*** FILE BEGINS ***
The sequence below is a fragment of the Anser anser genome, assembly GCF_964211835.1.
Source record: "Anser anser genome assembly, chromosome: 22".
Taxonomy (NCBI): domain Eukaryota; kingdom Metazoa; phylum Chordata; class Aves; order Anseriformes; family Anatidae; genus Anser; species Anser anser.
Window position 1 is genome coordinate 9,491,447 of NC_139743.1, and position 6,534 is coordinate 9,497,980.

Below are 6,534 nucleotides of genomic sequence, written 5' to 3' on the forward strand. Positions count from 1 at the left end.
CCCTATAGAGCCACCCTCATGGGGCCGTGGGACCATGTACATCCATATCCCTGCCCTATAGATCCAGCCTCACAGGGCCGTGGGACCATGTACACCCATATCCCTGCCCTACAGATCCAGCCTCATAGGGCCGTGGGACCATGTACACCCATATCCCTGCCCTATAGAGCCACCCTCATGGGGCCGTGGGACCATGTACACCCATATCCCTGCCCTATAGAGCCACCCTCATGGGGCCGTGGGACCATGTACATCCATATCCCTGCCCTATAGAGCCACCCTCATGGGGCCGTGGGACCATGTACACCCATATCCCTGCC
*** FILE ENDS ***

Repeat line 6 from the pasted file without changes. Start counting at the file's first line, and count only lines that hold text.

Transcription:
CCCTATAGAGCCACCCTCATGGGGCCGTGGGACCATGTACATCCATATCCCTGCCCTATAGATCCAGCCTCACAGGGCCGTGGGACCATGTACACCCATATCCCTGCCCTACAGATCCAGCCTCATAGGGCCGTGGGACCATGTACACCCATATCCCTGCCCTATAGAGCCACCCTCATGGGGCCGTGGGACCATGTACACCCATATCCCTGCCCTATAGAGCCACCCTCATGGGGCCGTGGGACCATGTACATCCATATCCCTGCCCTATAGAGCCACCCTCATGGGGCCGTGGGACCATGTACACCCATATCCCTGCC